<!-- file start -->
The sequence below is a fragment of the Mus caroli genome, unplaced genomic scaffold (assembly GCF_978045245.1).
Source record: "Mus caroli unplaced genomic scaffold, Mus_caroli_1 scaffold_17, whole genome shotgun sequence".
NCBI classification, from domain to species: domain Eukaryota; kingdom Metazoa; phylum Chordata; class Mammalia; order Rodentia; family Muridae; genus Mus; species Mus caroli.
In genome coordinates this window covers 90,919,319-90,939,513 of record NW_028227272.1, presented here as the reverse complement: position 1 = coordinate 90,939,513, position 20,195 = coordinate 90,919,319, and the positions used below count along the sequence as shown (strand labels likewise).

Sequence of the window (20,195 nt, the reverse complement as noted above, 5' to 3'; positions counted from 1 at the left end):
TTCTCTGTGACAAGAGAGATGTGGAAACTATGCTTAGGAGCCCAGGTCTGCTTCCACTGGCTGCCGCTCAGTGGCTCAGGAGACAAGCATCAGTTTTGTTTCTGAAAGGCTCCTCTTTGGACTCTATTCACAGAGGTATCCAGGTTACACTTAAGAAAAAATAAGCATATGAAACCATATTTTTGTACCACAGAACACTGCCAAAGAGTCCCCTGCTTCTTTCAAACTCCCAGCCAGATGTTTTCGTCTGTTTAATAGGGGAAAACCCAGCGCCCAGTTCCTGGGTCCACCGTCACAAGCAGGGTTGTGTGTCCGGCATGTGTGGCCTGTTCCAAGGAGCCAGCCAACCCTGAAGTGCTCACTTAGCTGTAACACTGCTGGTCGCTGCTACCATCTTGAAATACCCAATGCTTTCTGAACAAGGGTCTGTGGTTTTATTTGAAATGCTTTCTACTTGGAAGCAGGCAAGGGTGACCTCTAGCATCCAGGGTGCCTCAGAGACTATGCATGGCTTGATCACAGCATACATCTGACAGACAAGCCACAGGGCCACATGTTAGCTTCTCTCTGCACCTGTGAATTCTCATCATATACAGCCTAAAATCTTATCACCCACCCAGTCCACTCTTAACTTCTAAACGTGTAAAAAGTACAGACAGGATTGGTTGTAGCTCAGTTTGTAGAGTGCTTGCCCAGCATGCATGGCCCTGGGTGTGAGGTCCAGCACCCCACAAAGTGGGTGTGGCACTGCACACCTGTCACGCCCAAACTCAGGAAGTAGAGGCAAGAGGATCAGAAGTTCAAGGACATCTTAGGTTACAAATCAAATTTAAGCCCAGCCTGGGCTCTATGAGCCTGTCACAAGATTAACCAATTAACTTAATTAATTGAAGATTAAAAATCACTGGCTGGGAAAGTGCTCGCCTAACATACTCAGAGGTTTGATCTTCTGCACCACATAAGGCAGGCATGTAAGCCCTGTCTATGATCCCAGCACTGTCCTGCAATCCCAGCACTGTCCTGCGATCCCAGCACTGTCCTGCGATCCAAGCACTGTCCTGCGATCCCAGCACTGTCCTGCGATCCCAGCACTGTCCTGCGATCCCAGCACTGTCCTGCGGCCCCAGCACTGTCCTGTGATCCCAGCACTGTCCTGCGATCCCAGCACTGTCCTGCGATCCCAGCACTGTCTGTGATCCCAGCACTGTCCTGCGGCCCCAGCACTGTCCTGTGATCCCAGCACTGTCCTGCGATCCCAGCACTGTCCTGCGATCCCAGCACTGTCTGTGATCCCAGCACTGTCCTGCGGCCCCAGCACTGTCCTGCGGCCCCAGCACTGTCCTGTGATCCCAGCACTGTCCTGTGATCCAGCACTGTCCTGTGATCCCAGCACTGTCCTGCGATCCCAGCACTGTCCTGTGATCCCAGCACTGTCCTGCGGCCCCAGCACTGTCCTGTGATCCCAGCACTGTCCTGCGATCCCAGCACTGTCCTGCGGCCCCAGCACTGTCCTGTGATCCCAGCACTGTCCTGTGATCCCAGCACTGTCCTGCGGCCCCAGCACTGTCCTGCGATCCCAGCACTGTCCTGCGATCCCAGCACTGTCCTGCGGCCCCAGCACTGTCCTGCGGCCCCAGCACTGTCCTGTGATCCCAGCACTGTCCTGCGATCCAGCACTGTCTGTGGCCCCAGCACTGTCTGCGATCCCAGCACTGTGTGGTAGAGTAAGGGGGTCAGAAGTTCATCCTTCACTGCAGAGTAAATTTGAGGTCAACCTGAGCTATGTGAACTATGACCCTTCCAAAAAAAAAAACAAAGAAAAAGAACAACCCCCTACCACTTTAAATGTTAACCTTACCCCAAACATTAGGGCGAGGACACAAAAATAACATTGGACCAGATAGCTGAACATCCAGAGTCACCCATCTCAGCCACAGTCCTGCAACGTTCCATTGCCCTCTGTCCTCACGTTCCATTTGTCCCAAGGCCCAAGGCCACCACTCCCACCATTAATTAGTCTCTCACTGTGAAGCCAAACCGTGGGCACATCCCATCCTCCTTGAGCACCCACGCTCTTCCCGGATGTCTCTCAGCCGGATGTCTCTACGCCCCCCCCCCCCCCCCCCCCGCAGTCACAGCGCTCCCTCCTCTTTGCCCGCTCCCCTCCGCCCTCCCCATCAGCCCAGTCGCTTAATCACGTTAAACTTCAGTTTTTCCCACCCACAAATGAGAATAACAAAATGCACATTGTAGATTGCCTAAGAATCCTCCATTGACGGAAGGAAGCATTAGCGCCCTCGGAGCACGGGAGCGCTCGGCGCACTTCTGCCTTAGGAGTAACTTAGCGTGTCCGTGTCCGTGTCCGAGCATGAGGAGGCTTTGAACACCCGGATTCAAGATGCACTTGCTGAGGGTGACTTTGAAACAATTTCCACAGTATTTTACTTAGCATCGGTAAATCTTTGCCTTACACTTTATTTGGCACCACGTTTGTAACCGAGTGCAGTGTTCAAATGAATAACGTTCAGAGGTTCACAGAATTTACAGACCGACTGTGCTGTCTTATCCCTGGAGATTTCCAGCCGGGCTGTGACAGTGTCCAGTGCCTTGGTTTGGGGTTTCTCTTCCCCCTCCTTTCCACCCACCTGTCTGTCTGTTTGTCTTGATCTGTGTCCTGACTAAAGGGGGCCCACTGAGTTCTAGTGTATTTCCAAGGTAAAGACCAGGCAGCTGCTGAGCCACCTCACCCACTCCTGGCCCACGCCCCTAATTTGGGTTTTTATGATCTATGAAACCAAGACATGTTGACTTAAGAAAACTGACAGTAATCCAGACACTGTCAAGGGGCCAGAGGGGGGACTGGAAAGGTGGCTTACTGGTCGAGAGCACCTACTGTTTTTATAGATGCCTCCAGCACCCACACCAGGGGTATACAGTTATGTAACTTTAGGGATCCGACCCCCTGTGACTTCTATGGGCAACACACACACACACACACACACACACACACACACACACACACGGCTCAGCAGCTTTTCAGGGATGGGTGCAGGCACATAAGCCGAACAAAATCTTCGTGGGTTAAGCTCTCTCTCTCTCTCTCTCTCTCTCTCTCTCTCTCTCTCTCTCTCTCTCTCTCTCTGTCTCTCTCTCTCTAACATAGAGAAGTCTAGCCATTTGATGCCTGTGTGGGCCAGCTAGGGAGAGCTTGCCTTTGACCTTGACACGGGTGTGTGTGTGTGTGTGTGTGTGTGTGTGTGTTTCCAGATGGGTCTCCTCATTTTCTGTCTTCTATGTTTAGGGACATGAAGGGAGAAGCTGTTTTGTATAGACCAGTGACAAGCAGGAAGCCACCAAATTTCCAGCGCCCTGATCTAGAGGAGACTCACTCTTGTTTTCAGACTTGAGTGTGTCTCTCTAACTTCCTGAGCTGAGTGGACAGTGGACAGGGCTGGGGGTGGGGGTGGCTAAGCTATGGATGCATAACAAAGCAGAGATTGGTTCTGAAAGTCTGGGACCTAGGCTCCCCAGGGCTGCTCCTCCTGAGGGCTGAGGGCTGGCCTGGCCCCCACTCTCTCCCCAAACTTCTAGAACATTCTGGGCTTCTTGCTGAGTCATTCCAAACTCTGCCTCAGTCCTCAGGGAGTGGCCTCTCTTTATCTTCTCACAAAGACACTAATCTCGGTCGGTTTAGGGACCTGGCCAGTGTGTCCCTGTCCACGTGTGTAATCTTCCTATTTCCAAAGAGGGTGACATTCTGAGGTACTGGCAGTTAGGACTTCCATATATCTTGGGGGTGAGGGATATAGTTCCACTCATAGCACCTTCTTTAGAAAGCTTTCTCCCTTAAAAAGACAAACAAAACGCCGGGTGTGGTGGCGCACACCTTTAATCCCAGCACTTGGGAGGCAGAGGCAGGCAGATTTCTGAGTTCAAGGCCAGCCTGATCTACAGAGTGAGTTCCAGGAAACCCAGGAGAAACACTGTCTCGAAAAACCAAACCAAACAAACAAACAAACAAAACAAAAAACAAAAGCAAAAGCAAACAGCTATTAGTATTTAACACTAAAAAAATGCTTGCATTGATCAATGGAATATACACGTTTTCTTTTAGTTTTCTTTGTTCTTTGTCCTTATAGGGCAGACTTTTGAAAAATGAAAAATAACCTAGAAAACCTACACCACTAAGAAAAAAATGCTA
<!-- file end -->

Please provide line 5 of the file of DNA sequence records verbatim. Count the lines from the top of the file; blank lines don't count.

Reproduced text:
Sequence of the window (20,195 nt, the reverse complement as noted above, 5' to 3'; positions counted from 1 at the left end):